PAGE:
Congress Places Heavy Restrictions on Mexican Trucks

Both houses of Congress included measures in transportation appropriations bills that would severely restrict – if not prohibit outright – Mexican truckers from crossing the border in NAFTA trade.

President Bush vowed to open the border to cross-truck traffic by January. But the House of Representatives voted in June to prohibit the Department of Transportation from implementing any phases of its program to open the border next year. In August, the Senate passed a $60.1 billion transportation funding bill that includes stringent safety requirements for Mexican truckers before they are allowed entry.

The moves likely mean the final appropriations bill that ends up on the president’s desk will include more stringent restrictions on Mexican trucks operating in the United States than the administration has proposed. The Federal Motor Carrier Safety Administration recently introduced rules that include auditing Mexican companies within 18 months of receiving provisional authority to operate in the U.S. Rules requiring periodic inspections of vehicles as they cross the border would also be developed.

Speaking at a trucker “town hall” meeting in Las Vegas in June, FMCSA chief safety officer Julie A. Cirillo said the agency had introduced rules designed to ensure that Mexican carriers abide by the same rules and standards as U.S. and Canadian carriers. “We are asking the Mexican carriers to do the same things U.S. and Canadian carriers do,” she said.

Cirillo also said her agency had asked for authority to increase federal inspectors at the border from 238 to 496 over the next year, but funding for that staff increase was uncertain.

That wasn’t enough for Sens. Patty Murray, D-Wash., and Richard Shelby, R-Ala. The senators were key authors of 22 safety provisions that would have to be met before Mexican trucks would be permitted to travel the U.S. The standards include regular U.S. inspections of Mexican trucks and drivers, onsite audits of Mexican trucking companies, and more inspectors and scales at the 27 U.S. border stations.

Administration officials have previously said the president would veto a transportation bill that prevented him from opening the border by January, but some Senate watchers predict opponents may have the votes needed to override a veto.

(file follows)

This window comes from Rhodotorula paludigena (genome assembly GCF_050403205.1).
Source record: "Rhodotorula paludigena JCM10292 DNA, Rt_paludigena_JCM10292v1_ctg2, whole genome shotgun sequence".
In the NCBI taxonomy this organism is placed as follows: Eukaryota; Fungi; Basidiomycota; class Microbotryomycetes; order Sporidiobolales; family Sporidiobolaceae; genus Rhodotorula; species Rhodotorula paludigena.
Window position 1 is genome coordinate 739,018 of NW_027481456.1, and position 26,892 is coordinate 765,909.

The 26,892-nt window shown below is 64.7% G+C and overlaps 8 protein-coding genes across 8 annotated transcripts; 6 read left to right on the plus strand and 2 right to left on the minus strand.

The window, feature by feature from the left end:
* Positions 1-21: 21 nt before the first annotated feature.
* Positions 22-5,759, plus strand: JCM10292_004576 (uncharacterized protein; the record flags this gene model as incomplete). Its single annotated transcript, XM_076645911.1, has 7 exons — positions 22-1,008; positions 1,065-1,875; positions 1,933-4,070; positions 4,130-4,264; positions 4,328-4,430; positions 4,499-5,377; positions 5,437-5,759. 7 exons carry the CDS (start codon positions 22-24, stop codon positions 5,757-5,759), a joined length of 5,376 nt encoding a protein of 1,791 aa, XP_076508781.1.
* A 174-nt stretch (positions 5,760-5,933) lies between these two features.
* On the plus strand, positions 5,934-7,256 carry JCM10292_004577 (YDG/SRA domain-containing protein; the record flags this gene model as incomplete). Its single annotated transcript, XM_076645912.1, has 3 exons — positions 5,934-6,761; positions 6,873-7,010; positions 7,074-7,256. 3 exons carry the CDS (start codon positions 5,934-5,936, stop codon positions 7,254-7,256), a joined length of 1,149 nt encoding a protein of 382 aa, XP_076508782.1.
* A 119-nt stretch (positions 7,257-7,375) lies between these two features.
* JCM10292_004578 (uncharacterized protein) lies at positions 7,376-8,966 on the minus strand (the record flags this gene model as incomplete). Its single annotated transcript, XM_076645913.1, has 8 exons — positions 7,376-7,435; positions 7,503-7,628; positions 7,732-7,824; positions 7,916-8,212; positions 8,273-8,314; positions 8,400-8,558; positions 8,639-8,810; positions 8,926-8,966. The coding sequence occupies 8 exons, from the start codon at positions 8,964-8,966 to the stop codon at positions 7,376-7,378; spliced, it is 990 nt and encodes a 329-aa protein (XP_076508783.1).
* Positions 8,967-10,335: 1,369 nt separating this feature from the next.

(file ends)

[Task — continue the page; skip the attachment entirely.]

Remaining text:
The Senate vote was praised by both the Teamsters union and the Owner-Operator Independent Drivers Association.

“We are grateful that a majority of senators understand that the safety of our highways is more important to the American public than whatever trade benefits our country may gain from a premature opening of the border to Mexican trucks,” OOIDA president Jim Johnston said in a press release following the Senate vote.

While both organizations claimed safety was the main reason behind their support of the Senate’s vote – some statistics show a Mexican truck is 50 percent more likely to fail a safety inspection than an American truck – economic issues played a role as well.

The Teamsters union has lobbied against NAFTA and its trucking provisions for several years, saying the measures threaten union jobs. Likewise, Todd Spencer, OOIDA executive vice president, told Truckers News earlier this year that while safety was his group’s key concern, it was also worried about cabotage – point-to-point freight movement within the U.S. by foreign carriers.

“Once Mexican trucks start entering the U.S., there will be little incentive to go back south,” Spencer said. “They will simply stay in the U.S. to the economic detriment of U.S. truckers.”

Some argue the predicted flood of Mexican truckers seeking U.S. operating authority will actually be more like a trickle.

Cirillo told a House Appropriations subcommittee her agency expected about 3,500 Mexican carriers to apply for U.S. authority. Most of those applications will come from the roughly 9,000 Mexican carriers now operating within 20-mile border zones.

The measure now goes to a House-Senate conference committee where the differences between the two bills are ironed out before going to the president for his signature. The appropriations are for the fiscal year beginning Oct. 1.

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